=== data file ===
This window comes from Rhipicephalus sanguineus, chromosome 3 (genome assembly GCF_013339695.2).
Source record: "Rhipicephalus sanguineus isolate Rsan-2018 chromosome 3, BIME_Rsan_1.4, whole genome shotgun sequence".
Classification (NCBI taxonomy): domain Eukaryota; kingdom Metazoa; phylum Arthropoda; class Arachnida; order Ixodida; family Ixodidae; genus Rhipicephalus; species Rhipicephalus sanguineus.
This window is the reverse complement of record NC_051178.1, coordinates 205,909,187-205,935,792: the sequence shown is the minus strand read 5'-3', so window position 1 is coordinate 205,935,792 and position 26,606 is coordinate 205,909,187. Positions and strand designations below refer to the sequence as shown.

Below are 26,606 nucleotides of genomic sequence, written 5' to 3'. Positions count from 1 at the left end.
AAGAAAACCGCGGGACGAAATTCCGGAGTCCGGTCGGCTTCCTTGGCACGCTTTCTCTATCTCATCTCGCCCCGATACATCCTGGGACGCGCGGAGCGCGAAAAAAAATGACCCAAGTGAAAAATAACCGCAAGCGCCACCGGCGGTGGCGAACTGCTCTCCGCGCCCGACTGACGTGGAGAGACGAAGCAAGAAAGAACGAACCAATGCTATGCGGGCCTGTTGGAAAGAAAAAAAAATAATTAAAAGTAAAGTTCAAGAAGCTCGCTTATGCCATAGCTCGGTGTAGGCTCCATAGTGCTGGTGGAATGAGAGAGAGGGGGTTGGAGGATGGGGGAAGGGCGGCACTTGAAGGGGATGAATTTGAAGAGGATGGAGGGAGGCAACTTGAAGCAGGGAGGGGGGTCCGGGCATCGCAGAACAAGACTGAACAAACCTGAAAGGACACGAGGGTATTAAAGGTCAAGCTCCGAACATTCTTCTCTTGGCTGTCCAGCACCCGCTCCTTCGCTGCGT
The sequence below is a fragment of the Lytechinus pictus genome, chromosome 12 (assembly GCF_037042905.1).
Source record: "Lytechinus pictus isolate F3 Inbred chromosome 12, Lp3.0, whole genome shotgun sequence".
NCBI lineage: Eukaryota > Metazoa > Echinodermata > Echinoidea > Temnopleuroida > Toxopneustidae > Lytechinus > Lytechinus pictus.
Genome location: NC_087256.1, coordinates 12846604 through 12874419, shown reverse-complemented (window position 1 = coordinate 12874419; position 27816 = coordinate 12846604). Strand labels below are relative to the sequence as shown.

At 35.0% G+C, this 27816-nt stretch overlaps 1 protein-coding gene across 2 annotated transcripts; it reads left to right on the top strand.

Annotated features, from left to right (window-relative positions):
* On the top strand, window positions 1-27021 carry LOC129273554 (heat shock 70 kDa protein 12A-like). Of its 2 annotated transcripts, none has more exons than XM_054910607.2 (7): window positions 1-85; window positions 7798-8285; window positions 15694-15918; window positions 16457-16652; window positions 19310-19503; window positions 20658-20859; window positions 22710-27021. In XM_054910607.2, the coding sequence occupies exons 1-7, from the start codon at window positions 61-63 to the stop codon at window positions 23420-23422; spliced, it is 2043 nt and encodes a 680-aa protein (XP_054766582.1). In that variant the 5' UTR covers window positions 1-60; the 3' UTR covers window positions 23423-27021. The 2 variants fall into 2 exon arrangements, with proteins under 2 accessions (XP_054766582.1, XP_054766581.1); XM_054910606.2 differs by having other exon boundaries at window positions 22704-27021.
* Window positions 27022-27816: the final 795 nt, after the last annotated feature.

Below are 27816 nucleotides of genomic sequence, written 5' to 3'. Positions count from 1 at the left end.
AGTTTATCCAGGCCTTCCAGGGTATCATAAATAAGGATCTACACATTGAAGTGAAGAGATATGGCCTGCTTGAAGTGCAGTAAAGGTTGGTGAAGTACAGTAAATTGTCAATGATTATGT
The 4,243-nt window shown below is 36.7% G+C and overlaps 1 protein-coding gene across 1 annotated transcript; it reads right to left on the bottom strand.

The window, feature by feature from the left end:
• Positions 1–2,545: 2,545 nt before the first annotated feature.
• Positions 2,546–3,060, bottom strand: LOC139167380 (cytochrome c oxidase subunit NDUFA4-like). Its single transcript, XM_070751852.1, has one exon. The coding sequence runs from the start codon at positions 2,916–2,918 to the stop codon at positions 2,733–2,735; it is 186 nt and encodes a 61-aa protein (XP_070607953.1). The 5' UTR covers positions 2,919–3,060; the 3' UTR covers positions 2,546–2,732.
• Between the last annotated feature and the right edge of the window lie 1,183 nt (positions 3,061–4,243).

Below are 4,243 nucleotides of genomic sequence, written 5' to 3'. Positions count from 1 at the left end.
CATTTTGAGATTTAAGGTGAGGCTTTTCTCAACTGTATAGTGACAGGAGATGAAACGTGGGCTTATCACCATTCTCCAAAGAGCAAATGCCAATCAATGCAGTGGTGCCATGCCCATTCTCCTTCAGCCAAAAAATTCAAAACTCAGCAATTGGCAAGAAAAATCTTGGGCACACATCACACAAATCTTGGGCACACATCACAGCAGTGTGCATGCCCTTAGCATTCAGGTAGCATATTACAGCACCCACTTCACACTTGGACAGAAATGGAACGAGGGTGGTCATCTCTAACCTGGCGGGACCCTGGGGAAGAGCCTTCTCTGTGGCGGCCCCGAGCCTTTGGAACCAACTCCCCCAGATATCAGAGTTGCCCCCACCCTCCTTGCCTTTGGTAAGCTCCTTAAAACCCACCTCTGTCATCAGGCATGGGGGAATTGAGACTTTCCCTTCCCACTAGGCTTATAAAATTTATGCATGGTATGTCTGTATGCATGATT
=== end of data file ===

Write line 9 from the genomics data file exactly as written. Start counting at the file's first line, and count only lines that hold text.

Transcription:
NCBI lineage: Eukaryota > Metazoa > Echinodermata > Echinoidea > Temnopleuroida > Toxopneustidae > Lytechinus > Lytechinus pictus.